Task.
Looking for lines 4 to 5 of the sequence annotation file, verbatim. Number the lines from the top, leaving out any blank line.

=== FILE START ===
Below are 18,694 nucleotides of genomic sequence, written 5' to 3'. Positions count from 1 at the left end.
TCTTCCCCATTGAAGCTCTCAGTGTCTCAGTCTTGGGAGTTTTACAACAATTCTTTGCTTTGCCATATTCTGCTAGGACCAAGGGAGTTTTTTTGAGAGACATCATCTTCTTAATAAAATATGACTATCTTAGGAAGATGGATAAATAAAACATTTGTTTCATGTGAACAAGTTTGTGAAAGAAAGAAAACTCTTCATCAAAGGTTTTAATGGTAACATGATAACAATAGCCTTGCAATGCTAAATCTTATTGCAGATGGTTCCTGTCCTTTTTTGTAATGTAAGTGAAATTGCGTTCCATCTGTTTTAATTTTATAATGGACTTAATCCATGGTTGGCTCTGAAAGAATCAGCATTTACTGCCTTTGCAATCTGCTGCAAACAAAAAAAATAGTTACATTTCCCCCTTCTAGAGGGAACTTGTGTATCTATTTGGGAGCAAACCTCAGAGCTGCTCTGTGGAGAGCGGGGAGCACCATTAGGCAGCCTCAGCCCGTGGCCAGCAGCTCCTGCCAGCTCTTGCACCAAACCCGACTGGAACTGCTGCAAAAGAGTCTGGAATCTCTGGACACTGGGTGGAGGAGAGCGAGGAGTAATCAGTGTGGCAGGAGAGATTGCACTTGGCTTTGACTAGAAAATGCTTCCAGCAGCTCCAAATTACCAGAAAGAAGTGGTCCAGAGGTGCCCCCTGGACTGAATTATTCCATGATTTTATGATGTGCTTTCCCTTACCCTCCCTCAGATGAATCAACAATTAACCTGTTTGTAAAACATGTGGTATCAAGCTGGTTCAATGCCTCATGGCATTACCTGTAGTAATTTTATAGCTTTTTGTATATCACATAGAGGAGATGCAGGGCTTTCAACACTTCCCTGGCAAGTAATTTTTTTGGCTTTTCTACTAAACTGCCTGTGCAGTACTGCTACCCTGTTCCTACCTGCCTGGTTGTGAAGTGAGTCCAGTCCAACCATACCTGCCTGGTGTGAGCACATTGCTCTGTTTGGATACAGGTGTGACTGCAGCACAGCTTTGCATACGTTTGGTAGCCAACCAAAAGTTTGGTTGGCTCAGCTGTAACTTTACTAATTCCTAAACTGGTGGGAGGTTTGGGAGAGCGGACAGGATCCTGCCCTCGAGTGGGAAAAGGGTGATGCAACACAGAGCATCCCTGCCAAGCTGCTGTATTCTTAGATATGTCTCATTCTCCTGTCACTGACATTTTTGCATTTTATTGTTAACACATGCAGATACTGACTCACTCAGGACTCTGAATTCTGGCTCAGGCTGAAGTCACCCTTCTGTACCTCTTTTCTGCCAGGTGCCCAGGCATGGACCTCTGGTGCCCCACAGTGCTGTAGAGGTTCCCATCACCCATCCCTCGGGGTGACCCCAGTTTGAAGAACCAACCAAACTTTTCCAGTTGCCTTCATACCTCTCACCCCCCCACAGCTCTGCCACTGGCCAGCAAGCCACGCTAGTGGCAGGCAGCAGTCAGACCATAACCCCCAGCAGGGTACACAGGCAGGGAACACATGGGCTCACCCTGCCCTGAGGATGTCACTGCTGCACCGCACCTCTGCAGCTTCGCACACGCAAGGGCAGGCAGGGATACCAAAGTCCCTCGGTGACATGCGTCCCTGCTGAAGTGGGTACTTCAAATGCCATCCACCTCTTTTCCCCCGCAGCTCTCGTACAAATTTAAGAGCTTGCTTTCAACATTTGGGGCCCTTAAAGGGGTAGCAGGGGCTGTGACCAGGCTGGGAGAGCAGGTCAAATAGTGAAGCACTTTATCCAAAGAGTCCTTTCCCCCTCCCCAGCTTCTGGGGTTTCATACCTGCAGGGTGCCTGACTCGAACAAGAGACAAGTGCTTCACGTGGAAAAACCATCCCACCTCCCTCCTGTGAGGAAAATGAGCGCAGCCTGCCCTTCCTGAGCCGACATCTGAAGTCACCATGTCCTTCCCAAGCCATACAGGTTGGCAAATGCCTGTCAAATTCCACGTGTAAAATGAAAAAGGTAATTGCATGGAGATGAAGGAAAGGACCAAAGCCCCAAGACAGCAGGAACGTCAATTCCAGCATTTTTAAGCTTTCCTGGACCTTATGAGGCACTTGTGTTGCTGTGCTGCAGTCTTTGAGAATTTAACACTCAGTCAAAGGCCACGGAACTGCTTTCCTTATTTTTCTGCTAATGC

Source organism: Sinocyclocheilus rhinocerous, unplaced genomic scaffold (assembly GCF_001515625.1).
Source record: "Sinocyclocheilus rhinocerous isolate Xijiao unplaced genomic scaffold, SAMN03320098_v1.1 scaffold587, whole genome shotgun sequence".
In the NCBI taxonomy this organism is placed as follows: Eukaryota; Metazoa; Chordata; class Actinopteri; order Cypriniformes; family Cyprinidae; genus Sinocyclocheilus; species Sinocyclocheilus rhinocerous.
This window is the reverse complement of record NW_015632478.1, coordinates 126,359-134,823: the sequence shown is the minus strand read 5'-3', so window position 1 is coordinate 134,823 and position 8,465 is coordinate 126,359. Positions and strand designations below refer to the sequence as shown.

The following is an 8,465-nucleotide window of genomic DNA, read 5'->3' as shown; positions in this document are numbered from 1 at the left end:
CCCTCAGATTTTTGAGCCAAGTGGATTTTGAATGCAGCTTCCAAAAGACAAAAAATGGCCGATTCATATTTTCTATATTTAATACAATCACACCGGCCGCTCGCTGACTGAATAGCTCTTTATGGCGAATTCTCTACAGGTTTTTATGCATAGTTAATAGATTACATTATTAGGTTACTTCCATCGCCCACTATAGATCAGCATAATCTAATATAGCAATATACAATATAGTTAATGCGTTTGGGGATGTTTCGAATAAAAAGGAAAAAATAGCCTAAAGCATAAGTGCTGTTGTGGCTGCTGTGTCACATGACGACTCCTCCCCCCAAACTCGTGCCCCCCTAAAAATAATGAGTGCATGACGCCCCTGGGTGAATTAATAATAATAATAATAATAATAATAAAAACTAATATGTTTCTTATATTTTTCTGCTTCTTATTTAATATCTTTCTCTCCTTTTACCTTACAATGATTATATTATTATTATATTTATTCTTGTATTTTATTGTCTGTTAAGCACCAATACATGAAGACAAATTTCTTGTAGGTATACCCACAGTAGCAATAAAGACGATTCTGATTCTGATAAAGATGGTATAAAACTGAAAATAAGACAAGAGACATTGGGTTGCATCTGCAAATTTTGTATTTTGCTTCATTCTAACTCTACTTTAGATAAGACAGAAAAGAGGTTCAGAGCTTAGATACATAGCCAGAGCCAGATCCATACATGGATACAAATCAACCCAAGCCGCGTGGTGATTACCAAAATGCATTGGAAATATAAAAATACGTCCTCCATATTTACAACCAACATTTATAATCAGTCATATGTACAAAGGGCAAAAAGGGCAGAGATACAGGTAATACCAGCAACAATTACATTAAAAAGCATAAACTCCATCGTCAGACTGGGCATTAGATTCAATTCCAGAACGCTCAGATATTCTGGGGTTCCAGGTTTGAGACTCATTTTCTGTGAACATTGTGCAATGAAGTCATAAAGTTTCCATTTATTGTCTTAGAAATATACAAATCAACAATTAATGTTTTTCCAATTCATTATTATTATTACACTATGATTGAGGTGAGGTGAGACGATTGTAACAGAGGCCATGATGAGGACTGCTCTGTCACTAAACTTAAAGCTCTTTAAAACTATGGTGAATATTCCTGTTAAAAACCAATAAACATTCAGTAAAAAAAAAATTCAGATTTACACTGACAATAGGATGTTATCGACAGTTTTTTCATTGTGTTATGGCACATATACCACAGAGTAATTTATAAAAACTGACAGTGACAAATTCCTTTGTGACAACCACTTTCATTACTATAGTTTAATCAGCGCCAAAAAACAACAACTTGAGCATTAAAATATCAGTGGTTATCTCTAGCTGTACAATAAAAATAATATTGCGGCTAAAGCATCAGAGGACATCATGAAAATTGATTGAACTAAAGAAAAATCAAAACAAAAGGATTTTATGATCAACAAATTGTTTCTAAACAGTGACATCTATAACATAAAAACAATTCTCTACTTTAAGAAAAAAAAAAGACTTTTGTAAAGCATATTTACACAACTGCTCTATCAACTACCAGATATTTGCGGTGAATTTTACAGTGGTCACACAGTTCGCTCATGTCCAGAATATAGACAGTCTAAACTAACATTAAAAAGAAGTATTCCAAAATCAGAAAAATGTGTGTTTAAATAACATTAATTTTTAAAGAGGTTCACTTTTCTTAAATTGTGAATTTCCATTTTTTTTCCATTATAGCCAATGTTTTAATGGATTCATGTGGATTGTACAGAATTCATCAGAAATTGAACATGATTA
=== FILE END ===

Source record: "Sinocyclocheilus rhinocerous isolate Xijiao unplaced genomic scaffold, SAMN03320098_v1.1 scaffold587, whole genome shotgun sequence".
In the NCBI taxonomy this organism is placed as follows: Eukaryota; Metazoa; Chordata; class Actinopteri; order Cypriniformes; family Cyprinidae; genus Sinocyclocheilus; species Sinocyclocheilus rhinocerous.